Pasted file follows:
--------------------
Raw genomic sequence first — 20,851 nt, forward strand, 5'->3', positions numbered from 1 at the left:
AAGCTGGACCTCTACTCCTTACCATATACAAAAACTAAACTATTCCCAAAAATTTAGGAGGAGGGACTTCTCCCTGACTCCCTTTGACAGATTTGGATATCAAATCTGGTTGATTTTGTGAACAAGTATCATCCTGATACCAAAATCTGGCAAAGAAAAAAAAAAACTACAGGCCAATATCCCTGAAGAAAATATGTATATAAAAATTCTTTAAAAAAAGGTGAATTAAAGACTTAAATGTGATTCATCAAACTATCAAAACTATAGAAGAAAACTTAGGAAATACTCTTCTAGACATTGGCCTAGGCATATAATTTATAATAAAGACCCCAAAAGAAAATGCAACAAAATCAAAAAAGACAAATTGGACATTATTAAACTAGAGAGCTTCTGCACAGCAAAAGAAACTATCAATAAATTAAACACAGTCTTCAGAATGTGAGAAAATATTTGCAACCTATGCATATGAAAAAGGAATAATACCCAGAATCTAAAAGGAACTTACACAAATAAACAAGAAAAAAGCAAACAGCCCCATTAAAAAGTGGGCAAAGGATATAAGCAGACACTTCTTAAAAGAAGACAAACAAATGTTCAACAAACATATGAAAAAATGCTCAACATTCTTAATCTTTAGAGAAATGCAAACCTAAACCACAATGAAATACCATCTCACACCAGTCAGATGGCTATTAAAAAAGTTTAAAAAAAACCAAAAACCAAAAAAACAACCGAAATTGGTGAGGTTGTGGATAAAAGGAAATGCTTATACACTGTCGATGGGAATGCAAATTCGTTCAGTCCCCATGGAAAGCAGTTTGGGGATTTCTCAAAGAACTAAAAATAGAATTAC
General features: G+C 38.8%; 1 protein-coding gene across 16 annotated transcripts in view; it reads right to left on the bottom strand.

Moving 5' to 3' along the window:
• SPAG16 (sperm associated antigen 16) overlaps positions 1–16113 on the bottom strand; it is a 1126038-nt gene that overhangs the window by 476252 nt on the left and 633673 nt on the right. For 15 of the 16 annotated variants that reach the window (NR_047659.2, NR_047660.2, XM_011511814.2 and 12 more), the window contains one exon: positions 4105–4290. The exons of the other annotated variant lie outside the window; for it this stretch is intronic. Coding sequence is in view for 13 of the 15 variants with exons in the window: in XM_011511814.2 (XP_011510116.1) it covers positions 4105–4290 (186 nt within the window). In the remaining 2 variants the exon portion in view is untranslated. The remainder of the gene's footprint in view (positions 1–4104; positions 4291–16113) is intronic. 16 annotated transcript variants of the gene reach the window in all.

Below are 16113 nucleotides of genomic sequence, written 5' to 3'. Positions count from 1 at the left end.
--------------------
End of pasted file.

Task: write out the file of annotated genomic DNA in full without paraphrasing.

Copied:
Raw genomic sequence first — 20,851 nt, forward strand, 5'->3', positions numbered from 1 at the left:
AAGCTGGACCTCTACTCCTTACCATATACAAAAACTAAACTATTCCCAAAAATTTAGGAGGAGGGACTTCTCCCTGACTCCCTTTGACAGATTTGGATATCAAATCTGGTTGATTTTGTGAACAAGTATCATCCTGATACCAAAATCTGGCAAAGAAAAAAAAAAACTACAGGCCAATATCCCTGAAGAAAATATGTATATAAAAATTCTTTAAAAAAAGGTGAATTAAAGACTTAAATGTGATTCATCAAACTATCAAAACTATAGAAGAAAACTTAGGAAATACTCTTCTAGACATTGGCCTAGGCATATAATTTATAATAAAGACCCCAAAAGAAAATGCAACAAAATCAAAAAAGACAAATTGGACATTATTAAACTAGAGAGCTTCTGCACAGCAAAAGAAACTATCAATAAATTAAACACAGTCTTCAGAATGTGAGAAAATATTTGCAACCTATGCATATGAAAAAGGAATAATACCCAGAATCTAAAAGGAACTTACACAAATAAACAAGAAAAAAGCAAACAGCCCCATTAAAAAGTGGGCAAAGGATATAAGCAGACACTTCTTAAAAGAAGACAAACAAATGTTCAACAAACATATGAAAAAATGCTCAACATTCTTAATCTTTAGAGAAATGCAAACCTAAACCACAATGAAATACCATCTCACACCAGTCAGATGGCTATTAAAAAAGTTTAAAAAAAACCAAAAACCAAAAAAACAACCGAAATTGGTGAGGTTGTGGATAAAAGGAAATGCTTATACACTGTCGATGGGAATGCAAATTCGTTCAGTCCCCATGGAAAGCAGTTTGGGGATTTCTCAAAGAACTAAAAATAGAATTAC
General features: G+C 38.8%; 1 protein-coding gene across 16 annotated transcripts in view; it reads right to left on the bottom strand.

Moving 5' to 3' along the window:
• SPAG16 (sperm associated antigen 16) overlaps positions 1–16113 on the bottom strand; it is a 1126038-nt gene that overhangs the window by 476252 nt on the left and 633673 nt on the right. For 15 of the 16 annotated variants that reach the window (NR_047659.2, NR_047660.2, XM_011511814.2 and 12 more), the window contains one exon: positions 4105–4290. The exons of the other annotated variant lie outside the window; for it this stretch is intronic. Coding sequence is in view for 13 of the 15 variants with exons in the window: in XM_011511814.2 (XP_011510116.1) it covers positions 4105–4290 (186 nt within the window). In the remaining 2 variants the exon portion in view is untranslated. The remainder of the gene's footprint in view (positions 1–4104; positions 4291–16113) is intronic. 16 annotated transcript variants of the gene reach the window in all.

Below are 16113 nucleotides of genomic sequence, written 5' to 3'. Positions count from 1 at the left end.